4. Mark Riker, president, Washington State Building and Construction Trades Council, Olympia
The Washington State Building and Construction Trades Council contributed $1,600 to Inslee in 2012 and $1,250 in 2015.
5. Tina Morrison, secretary-treasurer, Spokane Regional Labor Council; American Federation of Musicians, Spokane
The Spokane Regional Labor Council has made four contributions to Inslee’s campaign since 2012, totaling $700.
6. David Giuliani, CEO Washington Business Alliance; Sonicare inventor, Friday Harbor
Mr. Giuliani and his wife, Patricia, together contributed $2,750 to Inslee’s campaign between 2011 and 2016. Additionally, the CEO of the Washington Business Alliance contributed $250 to Inslee in 2016 while the government affairs director contributed $150 in 2012.
7. Latisha Hill, vice president for community and economic vitality, Avista, Spokane
Avista contributed $1,800 to Inslee’s campaign in 2012.
8. Ryan Pennington, senior director of communications and corporate affairs, Chateau Ste. Michelle, Woodinville
Mr. Pennington contributed $1,000 to Inslee’s campaign in 2019.
9. Junus Khan, founder, Carbitex, Kennewick
Neither Mr. Khan nor Carbitex appear to have financially supported the Inslee campaign.
Public Health and Health Care System Community Leaders Group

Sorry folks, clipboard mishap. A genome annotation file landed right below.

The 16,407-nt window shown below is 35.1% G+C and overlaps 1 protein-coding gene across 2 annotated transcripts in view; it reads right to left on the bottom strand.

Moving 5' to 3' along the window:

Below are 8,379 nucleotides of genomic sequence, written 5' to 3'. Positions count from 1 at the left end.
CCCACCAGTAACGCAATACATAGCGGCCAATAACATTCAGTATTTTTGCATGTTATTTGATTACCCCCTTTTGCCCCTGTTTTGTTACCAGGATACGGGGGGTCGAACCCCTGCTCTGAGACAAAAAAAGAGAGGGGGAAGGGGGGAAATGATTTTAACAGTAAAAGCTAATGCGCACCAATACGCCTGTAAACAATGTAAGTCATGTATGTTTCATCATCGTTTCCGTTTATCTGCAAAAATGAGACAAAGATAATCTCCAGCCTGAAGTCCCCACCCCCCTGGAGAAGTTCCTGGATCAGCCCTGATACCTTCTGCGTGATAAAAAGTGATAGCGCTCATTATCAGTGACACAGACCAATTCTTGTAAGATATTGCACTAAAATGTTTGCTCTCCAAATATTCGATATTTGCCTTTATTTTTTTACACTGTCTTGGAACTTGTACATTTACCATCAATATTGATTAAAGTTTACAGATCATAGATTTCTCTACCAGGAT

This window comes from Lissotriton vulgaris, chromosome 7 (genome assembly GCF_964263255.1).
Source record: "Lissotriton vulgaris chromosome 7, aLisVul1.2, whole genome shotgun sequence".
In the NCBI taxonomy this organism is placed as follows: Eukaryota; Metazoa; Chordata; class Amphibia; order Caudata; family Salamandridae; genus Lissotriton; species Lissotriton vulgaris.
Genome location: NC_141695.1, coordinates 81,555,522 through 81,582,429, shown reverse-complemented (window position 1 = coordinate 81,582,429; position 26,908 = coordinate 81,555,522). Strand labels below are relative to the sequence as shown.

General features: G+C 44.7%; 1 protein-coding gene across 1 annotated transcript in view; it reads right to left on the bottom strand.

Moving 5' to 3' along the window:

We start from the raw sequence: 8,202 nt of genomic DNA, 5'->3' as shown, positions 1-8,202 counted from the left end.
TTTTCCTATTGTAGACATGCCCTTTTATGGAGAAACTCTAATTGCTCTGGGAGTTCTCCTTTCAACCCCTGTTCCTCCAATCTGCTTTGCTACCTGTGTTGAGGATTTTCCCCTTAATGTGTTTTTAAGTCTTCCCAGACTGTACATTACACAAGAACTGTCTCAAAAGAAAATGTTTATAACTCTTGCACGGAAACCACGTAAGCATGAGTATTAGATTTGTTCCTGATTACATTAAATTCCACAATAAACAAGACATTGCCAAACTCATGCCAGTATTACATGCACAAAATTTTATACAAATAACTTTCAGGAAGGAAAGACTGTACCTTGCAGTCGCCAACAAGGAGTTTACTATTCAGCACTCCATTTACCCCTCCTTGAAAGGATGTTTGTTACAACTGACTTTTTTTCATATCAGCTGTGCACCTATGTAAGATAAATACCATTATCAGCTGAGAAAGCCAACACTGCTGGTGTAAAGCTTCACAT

10. Brian Cladoosby, Swinomish Tribal Leader, Anacortes (group lead)
Since 2011, the Swinomish Tribe has made 10 contributions to Inslee’s campaign totaling $11,600.
11. Jane Hopkins, executive vice president, SEIU Healthcare 1199NW, Renton
Ms. Hopkins personally donated $120 to Inslee’s campaign in November 2019. Much more significantly, however, Hopkins’ employer, SEIU Healthcare 1199NW, has made eight contributions to Inslee’s campaign since 2012, totaling $11,600. The union contributed another $15,000 to “Asians and Pacific Islanders for Jay Inslee,” a union-funded political committee focused on getting Asians and Pacific Islanders to support Inslee in 2012.
12. Ben Danielson, clinic chief and senior medical director, Odessa Brown Medical Clinic, Seattle Children’s Hospital, Seattle
Mr. Danielson personally contributed $125 to Inslee’s campaign in 2012. In addition, the CEO of Seattle Children’s Hospital contributed $1,000 to Inslee’s campaign in 2011, $1,000 in 2012 and $500 in 2016. Government relations staff at the hospital contributed a further $125 to Inslee’s campaign in 2012 and $250 in 2016.
13. David Fleming, vice president, Global Health Programs, PATH, Seattle
While Mr. Fleming does not appear to have personally contributed to Inslee’s campaign, PATH’s CEO contributed $250 in 2012, $500 in 2015, and $500 each in July and September 2016. Path’s vice president contributed an additional $1,000 in 2016.
14. Hiroshi Nakano, vice president of value based initiatives, Valley Medical Center, Renton
Mr. Nakano contributed $100 to Inslee’s campaign in 2016. In addition, the CEO and CFO of Valley Medical Center contributed a combined $2,758 to Inslee in 2012.
15. Mary Selecky, former Washington state secretary of health, Colville
Ms. Selecky contributed $100 to Inslee’s first gubernatorial election campaign in 2011.
16. Sabine von Preyss-Friedman, medical director, Issaquah Nursing & Rehabilitation Center; president, Washington State Society for Post-Acute and Long-Term Care Medicine, Issaquah
Ms. Preyss-Friedman contributed $50 to Inslee’s campaign in 2012.